ALBUQUERQUE, NM (November 2010) – Albuquerque offers true Southwestern flavor this holiday season. From the cuisine to the festive luminarias lighting the way throughout the city. Albuquerque has diverse holiday shopping options, fantastic holiday cuisine and events to celebrate the season. Visit for hotel discounts, holiday events, coupons, seasonal recipes and more.  

Enjoy the holidays by taking in an arts and crafts fair then head over to the River of Lights and enjoy New Mexico’s largest walk-through light show. Coupons and hotel packages are available at with discounts on hotels, restaurants, museums, retail shops and more.

Notable Holiday Events

Nov 26-28: Rio Grande Arts & Crafts Holiday Show
With cheerful music, artist demonstrations, Kids Creation Station, Holiday Cookie Walk and more, this show puts everybody in the spirit of the season.

Nov 28-Dec 30: River of Lights
Thousands of twinkling lights transform the Rio Grande Botanic Garden into New Mexico’s largest walk-through holiday light show.

Dec 2: Nob Hill Holiday Shop & Stroll
Historic Nob Hill features a wonderful holiday tradition of shopping with extended hours, music and fun.

Dec 3: Old Town Holiday Stroll
Shopping, live entertainment, dancers, family activities, Santa Claus, and lighting the giant Christmas tree at Plaza Don Luis. 

Dec 4: Twinkle Light Parade & Holiday Arts Festival
Local artisans will sell holiday gifts, plus pictures with Santa, holiday music, dance performances, food vendors, face painting, and the "Official Lighting" of Civic Plaza all leading up to the parade.

Dec 18: New Mexico Bowl
College football post-season bowl game pits the Mountain West Conference against the Western Athletic Conference. This event will be nationally televised on ESPN.

Dec 24: Luminaria Tour

Drive through beautifully lit neighborhoods with thousands of luminarias lighting the way. The paper sacks filled with sand and a single candle light up rooftops and walkways and are an Albuquerque holiday tradition.

Holiday Greeting Video

If you can’t experience Albuquerque’s holidays in person, enjoy this festive luminaria video to get you into the holiday spirit:

For a complete list of events, visit

Tastes of the Season

One of the most magical ways to spend the holiday season is with family and friends gathered around the dinner table enjoying delectable foods together. New Mexico’s holiday favorites include many tasty treats to share or prepare together such as tamales, biscochitos and posole. Come taste them for yourself this holiday season while visiting Albuquerque or try making them at home. Visit for a list of local holiday recipes. Here’s one to get you started.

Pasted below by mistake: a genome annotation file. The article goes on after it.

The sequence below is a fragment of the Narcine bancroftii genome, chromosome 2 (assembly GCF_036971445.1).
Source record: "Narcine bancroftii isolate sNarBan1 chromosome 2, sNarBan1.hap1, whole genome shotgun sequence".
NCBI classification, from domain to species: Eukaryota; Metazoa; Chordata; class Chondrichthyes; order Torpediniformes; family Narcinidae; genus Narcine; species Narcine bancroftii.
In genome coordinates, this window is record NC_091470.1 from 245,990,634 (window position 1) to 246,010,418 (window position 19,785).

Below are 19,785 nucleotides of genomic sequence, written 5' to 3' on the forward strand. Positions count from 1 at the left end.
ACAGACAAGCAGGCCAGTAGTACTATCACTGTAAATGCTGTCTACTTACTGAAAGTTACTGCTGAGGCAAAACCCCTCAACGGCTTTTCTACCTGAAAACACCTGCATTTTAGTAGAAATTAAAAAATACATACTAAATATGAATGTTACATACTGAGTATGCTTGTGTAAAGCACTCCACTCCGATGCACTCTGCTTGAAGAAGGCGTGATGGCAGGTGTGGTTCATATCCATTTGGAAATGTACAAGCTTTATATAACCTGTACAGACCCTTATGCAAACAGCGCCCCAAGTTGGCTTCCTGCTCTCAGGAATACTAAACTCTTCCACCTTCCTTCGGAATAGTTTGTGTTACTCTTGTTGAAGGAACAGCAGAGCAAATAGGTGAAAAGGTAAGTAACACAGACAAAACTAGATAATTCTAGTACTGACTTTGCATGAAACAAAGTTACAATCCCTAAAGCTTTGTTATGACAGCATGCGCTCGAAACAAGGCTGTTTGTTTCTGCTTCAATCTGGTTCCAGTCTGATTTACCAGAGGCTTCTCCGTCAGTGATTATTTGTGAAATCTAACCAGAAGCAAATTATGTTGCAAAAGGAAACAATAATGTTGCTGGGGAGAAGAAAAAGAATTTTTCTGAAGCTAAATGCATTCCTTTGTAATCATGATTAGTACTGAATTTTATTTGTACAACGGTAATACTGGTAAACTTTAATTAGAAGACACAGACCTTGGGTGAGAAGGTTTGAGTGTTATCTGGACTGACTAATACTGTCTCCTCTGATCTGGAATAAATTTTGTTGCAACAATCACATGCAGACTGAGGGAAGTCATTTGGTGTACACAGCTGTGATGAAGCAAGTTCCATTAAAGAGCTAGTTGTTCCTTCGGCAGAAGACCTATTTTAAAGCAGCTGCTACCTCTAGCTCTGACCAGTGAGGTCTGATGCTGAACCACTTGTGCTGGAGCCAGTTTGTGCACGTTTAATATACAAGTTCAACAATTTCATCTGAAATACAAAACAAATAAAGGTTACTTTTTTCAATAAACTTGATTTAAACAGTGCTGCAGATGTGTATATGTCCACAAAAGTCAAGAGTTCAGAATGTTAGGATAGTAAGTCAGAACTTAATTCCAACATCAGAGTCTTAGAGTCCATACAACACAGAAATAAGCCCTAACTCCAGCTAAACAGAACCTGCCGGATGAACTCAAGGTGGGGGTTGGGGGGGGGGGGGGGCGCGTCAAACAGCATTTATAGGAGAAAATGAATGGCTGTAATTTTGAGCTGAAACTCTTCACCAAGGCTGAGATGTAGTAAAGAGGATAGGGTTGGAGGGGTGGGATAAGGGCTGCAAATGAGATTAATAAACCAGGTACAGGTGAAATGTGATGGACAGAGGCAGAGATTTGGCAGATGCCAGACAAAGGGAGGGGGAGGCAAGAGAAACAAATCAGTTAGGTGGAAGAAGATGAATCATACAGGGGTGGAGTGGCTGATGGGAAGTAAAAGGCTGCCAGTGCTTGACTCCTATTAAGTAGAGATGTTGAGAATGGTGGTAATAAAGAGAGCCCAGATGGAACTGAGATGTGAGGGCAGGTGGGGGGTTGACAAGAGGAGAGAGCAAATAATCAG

Biscochitos Recipe
These spicy, anise-flavored cookies from New Mexico are rich, crisp, and easy to make. The Biscochito is New Mexico’s Official State Cookie as declared by the New Mexico Legislature in 1989 and are very popular during the holidays. Biscochitos were first introduced to Mexico by Spanish settlers who brought the recipe from Spain.

1 ½ cups lard, chilled*
1 cup plus 3 tablespoons sugar, divided
2 eggs
2 teaspoons anise seeds
4 cups all-purpose flour
2 teaspoons baking powder
½ teaspoon salt
About 3 tablespoons brandy, apple juice, or milk*
2 teaspoons ground cinnamon

Directions: Preheat oven to 350°F. Beat lard and 1 cup sugar in a bowl until fluffy. Add eggs and anise seeds, and beat until very light and fluffy. Sift together flour, baking powder and salt. Add to creamed mixture along with the brandy. Mix thoroughly to make a stiff dough. Place dough on a long piece, about three feet of waxed paper at one end. Bring the long end over the top and press to about one inch or slightly less in thickness and refrigerate until chilled.

Roll out dough between waxed paper to just under ½ inch thickness. Cut with flour dusted cutters into the traditional fleur de lis shape or into 3-inch rounds. Combine the 3 remaining tablespoons sugar and the cinnamon in a shallow bowl; dip unbaked cookies into the sugar-cinnamon mixture on one side. Place cookies on ungreased baking sheets. Bake 10 to 12 minutes or until tops of cookies are just firm. Cool cookies on wire racks.

*Notes: Butter or margarine can be substituted for the lard, however the cookies will not be as crisp and moist. Apple juice or milk can be substituted for the brandy, however they are not quite as good.

Makes 4 dozen cookies. Recipe courtesy of Jane Butel’s Southwestern Kitchen.  

Holiday photos available upon request to

Additional New Mexican holiday recipes are available at